In computing, Puppet is a software configuration management tool which includes its own declarative language to describe system configuration. It is a model-driven solution that requires limited programming knowledge to use.
Puppet uses an open-core model; its free-software version was released under version 2 of the GNU General Public License (GPL) until version 2.7.0, and later releases use the Apache License, while Puppet Enterprise uses a proprietary license.
Built as cross-platform software, Puppet and Puppet Enterprise operate on multiple Unix-like systems (including Linux as well as Solaris, BSD, Mac OS X, AIX, HP-UX) and has Microsoft Windows support. Puppet itself is written in Ruby, while Facter is written in C++, while Puppet Server and Puppet DB are written in Clojure.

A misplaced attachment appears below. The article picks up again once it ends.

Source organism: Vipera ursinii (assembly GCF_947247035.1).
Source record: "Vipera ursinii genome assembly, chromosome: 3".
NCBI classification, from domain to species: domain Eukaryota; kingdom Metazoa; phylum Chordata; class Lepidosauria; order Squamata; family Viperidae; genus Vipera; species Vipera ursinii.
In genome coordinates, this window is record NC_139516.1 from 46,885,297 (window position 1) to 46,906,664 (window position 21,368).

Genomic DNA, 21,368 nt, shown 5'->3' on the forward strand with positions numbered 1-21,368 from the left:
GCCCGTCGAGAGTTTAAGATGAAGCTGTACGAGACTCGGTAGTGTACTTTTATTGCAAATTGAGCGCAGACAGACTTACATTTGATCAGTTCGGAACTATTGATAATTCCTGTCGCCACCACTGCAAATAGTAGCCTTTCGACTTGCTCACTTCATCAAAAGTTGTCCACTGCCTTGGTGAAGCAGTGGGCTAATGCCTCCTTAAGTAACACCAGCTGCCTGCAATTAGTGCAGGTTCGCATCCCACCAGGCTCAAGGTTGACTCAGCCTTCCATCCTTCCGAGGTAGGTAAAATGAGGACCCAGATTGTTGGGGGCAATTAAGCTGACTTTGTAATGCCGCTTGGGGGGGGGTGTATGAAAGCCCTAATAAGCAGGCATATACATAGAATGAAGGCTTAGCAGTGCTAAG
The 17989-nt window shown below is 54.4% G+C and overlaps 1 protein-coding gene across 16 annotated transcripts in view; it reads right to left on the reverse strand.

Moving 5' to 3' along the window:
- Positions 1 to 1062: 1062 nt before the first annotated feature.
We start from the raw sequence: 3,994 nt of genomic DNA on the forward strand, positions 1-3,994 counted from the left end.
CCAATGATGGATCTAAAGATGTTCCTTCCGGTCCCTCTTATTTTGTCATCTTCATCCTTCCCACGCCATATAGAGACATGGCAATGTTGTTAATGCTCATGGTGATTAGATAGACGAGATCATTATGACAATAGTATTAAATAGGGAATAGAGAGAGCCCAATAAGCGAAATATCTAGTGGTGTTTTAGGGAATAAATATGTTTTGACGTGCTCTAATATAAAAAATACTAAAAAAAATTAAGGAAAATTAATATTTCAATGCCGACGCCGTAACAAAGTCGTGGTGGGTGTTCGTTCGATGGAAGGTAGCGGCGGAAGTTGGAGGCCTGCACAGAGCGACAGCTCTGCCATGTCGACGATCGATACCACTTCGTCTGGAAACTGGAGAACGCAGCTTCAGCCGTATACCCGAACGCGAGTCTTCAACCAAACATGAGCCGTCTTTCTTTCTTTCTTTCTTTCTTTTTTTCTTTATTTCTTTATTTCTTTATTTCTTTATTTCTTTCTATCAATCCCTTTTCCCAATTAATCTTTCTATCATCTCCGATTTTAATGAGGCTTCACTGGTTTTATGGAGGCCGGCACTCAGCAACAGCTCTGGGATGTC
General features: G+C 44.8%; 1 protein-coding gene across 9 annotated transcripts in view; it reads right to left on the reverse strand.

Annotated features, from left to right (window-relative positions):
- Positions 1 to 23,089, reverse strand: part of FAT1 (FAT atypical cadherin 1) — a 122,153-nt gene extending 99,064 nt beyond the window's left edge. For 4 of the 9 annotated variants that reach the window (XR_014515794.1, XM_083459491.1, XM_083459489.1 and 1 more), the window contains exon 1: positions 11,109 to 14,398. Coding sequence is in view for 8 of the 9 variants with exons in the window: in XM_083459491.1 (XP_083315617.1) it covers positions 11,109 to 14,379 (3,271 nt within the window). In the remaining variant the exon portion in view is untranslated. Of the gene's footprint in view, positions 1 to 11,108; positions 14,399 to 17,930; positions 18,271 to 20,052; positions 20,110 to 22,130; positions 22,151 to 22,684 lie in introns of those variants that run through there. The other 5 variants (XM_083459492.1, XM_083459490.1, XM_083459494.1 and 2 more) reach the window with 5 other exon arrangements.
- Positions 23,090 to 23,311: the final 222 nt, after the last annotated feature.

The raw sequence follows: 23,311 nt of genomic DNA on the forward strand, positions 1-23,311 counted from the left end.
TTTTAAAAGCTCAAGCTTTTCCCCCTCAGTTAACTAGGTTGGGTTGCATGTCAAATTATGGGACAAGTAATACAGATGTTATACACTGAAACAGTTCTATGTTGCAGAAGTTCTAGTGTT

Puppet is designed to manage the configuration of Unix-like and Microsoft Windows systems declaratively. The user describes system resources and their state, either using Puppet's declarative language or a Ruby DSL (domain-specific language). This information is stored in files called "Puppet manifests". Puppet discovers the system information via a utility called Facter, and compiles the Puppet manifests into a system-specific catalog containing resources and resource dependency, which are applied against the target systems. Any actions taken by Puppet are then reported.
- Introduction to Puppet
- Configuration for Puppet Agents
- Puppet Code
- Application of Puppet Code